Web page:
The show feels very influenced by classic musicals like Kismet or huge biblical films like The Ten Commandments or Ben Hur, with its encompassing set, big sound and a multitude of sword and sandal-type costumes by Ashley Soliman. Choreography by director Kyle Pleasant works a bit too hard in its cute, quick, Busby Berkeley-style maneuvering of lots of bodies on that limited stage (and, miraculously, without any obvious collisions). Indeed, Pleasant’s focus seems to be only on the movement. Under his direction, the dialogue scenes play fairly flat while performances are inconsistent. Also, Pleasant seems to have missed simple inconsistencies like Nathan wearing a wedding ring while explaining how he chose spirituality over marriage or David’s changing hair color.

Ethan Zeph (center) and cast
Ethan Zeph (center) and cast

The humor is pretty corny with jokes about a prophet not understanding his prophecies and a giggling take (and production number) on sodomy. Performances seem mostly about the performer’s personality with the noted exceptions of Jacob Louchheim as Jonathan and Olivia Vadnais as David’s wife, Michal. Both actors have strong voices and try to find some level of complexity (not easy with this plodding book) within their characters. Danny Arnold, a great singer,  offers a strong, if one note, Saul.  Ethan Zeph is quite appealing as the Young David but often seems more current frat boy than future leader of Israel.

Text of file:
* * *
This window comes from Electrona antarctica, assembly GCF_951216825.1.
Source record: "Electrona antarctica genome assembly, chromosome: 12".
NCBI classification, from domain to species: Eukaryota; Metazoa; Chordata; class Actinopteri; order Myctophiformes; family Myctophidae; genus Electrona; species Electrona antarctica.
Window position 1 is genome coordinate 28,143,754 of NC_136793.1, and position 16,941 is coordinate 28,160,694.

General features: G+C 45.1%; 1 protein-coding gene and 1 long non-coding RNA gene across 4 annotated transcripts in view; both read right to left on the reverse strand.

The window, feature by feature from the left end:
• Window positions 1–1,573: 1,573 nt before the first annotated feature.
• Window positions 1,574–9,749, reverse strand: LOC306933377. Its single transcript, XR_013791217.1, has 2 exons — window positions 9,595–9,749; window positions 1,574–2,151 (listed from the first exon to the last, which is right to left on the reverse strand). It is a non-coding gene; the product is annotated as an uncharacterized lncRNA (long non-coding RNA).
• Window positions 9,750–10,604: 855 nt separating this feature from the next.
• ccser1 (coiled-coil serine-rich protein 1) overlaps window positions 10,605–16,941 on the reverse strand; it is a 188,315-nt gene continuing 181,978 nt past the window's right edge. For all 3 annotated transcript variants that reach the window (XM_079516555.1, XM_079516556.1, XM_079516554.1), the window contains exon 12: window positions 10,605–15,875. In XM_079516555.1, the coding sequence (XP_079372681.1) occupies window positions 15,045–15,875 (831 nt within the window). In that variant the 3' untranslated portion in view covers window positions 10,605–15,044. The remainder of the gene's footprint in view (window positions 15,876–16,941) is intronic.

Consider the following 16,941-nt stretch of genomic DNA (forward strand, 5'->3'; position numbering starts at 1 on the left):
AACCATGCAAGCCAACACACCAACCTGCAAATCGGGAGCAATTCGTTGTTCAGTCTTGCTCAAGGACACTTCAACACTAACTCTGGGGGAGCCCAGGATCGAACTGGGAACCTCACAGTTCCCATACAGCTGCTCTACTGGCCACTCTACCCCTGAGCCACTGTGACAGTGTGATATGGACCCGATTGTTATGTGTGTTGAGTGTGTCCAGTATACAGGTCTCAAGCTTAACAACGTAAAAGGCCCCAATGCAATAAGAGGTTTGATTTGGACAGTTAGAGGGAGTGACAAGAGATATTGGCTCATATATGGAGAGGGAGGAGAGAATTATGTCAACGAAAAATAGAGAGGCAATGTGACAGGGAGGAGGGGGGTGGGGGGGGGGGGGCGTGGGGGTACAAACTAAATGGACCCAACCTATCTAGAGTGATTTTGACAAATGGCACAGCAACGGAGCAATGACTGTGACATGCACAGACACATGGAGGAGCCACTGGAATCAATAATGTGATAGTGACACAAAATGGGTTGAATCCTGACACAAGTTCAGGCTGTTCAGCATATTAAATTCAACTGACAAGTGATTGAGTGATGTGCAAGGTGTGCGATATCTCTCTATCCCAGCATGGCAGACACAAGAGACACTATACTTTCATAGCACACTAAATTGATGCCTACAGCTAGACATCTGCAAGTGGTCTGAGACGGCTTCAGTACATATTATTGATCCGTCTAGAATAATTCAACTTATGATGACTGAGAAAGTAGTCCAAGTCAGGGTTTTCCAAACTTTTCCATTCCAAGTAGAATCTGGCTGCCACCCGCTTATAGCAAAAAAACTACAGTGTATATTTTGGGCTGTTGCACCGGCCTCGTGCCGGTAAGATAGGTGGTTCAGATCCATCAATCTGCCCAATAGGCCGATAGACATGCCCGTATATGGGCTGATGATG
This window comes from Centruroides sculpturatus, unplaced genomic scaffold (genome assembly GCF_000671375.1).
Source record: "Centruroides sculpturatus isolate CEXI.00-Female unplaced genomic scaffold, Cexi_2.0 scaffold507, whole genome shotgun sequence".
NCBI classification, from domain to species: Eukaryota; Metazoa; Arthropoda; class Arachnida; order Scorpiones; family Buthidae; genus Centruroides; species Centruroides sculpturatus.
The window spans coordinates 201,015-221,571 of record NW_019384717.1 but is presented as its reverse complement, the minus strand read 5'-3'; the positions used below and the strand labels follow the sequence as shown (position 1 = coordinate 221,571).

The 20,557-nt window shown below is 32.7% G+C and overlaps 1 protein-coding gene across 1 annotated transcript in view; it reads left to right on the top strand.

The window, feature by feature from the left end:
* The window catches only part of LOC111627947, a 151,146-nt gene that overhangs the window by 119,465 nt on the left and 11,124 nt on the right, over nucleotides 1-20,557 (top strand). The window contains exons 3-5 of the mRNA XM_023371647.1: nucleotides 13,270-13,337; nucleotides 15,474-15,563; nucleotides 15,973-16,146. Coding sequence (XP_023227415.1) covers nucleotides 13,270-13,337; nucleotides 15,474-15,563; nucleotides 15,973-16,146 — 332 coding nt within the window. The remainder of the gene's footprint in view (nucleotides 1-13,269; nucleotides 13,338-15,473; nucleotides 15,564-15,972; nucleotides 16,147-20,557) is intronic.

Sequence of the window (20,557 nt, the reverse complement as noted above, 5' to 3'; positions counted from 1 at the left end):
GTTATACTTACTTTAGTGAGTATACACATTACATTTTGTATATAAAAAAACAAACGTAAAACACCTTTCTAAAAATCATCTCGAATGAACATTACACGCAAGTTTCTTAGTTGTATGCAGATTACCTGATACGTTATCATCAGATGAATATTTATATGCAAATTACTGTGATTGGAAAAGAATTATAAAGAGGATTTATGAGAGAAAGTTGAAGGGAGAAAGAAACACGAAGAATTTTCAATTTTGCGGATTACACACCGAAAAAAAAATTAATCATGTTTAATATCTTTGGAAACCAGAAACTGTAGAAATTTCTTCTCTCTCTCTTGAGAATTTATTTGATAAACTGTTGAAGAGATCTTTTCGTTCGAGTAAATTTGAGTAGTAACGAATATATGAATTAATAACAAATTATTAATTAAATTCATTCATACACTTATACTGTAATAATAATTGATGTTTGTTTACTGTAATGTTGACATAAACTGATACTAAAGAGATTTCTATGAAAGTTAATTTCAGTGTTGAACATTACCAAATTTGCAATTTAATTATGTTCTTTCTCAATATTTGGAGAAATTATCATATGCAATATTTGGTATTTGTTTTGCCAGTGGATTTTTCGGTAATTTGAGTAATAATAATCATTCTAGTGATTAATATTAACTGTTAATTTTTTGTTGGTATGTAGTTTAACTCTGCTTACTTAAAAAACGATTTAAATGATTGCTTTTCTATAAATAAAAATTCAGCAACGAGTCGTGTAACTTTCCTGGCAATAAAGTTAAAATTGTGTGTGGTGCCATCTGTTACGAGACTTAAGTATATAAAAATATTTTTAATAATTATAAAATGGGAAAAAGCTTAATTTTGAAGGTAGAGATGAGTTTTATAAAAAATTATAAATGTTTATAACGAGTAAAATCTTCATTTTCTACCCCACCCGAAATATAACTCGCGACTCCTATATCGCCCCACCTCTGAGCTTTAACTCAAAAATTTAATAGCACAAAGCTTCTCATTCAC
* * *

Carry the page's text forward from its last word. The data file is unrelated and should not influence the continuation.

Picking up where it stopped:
Olivia Vadnaisand, Ethan Zeph (center), Timothy Warmen (rear right)
Danny Arnold, Jacob Loucheim, Ethan Zeph, Timothy Warmen and cast

Timothy Warmen, as the title character, is an affecting singer and good actor. His older, wiser David is more on the goofy side than one would expect, yet Warmen delivers the most interesting acting work of the company. As Nathan, Kenny Morris ably plays second banana to Warmen as the unofficial spirit guide for David’s life review. The music by Tapper exhibits great musicianship but sounds like variations on a theme and soon blends together, with the exception of the fun patter song Ladies and the moving ballad Something Was Ending. Scenic Design by James J Fenton is impressive in its detail and scope in creating a street circa 1000 BCE. However, it also feels shoehorned into the smallish AMT stage, sometimes overpowering the actors and adding to an overall sense of clutter throughout.

Timothy Warmen, Ethan Zeph (rear), Kenny Morris

The life of King David may be worthy of musical treatment but not one as unwieldy as this. With some extensive trimming and focus, there’s probably a solid show in there somewhere. Maybe Solomon could be hired to make the edits. I hear he grew up to be very good at cutting things in half.

Kenny Morris, Ethan Zeph, Timothy Warmen and cast

photos by Russ Rowland

David – A New Musical
AMT Theater, 354 W 45th St — between 8th and 9th Aves.
Wed at 2 & 7; Thurs & Fri at 7; Sat at 2 & 7; Sun at 3
ends on July 13, 2024
for tickets ($65), visit AMT